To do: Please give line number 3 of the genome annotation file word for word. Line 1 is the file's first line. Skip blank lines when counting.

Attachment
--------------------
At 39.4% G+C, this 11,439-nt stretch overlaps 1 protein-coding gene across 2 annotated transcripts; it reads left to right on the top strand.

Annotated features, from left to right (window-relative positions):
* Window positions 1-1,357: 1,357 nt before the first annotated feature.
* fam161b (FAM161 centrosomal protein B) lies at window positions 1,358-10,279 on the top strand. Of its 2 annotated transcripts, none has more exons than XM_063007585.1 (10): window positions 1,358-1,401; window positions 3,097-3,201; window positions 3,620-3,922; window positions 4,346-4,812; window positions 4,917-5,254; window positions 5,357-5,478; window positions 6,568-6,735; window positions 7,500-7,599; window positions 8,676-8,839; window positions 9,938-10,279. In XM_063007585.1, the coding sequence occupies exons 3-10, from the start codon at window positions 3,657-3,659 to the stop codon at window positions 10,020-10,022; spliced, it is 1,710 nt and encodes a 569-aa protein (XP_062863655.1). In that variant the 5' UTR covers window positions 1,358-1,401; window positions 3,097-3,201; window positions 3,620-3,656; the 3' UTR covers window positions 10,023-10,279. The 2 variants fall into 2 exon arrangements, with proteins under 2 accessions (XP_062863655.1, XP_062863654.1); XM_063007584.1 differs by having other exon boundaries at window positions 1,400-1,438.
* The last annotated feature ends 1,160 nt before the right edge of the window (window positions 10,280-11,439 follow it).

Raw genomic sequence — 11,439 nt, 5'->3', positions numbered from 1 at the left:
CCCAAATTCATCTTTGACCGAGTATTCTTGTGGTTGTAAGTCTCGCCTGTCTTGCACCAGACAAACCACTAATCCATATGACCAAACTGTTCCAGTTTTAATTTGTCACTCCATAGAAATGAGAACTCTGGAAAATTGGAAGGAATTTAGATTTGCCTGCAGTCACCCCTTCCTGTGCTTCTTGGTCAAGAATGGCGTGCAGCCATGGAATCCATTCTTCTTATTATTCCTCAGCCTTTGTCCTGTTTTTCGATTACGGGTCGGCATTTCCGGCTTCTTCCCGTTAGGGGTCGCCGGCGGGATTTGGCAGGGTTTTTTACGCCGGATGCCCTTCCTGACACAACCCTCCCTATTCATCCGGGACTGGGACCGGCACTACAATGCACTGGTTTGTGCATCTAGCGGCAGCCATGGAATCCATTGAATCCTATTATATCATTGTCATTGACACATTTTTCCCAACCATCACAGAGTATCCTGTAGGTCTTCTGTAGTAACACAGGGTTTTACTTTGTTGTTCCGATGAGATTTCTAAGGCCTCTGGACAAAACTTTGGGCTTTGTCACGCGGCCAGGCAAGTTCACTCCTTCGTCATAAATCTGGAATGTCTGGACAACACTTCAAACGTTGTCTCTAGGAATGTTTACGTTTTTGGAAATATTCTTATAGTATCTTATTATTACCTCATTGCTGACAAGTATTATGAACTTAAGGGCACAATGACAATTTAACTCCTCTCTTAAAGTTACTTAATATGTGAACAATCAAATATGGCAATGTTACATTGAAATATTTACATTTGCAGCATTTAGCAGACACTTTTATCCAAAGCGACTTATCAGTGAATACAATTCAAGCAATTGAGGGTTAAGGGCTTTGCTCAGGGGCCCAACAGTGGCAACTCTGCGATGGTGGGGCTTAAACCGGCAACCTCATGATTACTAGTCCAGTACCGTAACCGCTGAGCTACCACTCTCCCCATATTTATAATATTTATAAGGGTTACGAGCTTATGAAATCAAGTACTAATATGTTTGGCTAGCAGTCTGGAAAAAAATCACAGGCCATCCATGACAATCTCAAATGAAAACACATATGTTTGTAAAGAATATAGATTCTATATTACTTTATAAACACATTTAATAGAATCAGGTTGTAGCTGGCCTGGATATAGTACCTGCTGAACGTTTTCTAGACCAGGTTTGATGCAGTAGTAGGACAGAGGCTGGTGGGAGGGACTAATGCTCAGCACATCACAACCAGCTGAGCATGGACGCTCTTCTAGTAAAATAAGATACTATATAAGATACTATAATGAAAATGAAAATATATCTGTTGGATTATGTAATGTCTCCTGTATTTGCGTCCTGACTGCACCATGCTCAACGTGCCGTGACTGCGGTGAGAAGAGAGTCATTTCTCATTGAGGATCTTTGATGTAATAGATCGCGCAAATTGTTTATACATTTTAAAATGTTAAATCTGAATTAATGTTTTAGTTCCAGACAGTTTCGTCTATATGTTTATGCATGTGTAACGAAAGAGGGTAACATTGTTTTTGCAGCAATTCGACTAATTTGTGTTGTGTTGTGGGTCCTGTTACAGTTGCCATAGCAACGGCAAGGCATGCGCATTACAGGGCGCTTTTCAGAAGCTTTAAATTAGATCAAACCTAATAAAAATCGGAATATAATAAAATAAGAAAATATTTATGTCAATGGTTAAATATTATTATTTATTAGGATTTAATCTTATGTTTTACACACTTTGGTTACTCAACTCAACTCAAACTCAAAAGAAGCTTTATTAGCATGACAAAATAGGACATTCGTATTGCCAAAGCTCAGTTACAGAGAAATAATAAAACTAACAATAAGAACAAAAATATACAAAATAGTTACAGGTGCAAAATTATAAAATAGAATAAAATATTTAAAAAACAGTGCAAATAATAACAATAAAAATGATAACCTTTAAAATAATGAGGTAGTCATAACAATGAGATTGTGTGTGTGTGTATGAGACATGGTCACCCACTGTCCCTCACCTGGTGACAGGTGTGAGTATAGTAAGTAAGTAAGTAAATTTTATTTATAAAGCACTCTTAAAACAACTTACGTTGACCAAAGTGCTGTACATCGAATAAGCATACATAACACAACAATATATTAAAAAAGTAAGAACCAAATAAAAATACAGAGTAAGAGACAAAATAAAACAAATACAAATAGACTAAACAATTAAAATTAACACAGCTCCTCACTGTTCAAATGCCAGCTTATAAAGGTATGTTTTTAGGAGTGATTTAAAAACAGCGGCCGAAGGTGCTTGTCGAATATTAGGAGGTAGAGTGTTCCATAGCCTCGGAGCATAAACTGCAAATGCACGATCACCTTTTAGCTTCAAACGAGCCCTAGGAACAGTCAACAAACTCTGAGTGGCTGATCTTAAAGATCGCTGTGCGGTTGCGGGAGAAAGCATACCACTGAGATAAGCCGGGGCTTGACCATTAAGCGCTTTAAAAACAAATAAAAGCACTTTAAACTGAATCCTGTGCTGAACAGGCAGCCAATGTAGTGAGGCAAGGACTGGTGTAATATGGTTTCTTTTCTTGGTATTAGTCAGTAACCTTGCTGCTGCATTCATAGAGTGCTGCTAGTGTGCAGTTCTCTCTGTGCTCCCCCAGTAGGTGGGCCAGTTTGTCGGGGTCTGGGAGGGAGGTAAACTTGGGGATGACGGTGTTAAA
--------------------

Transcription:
* Window positions 1-1,357: 1,357 nt before the first annotated feature.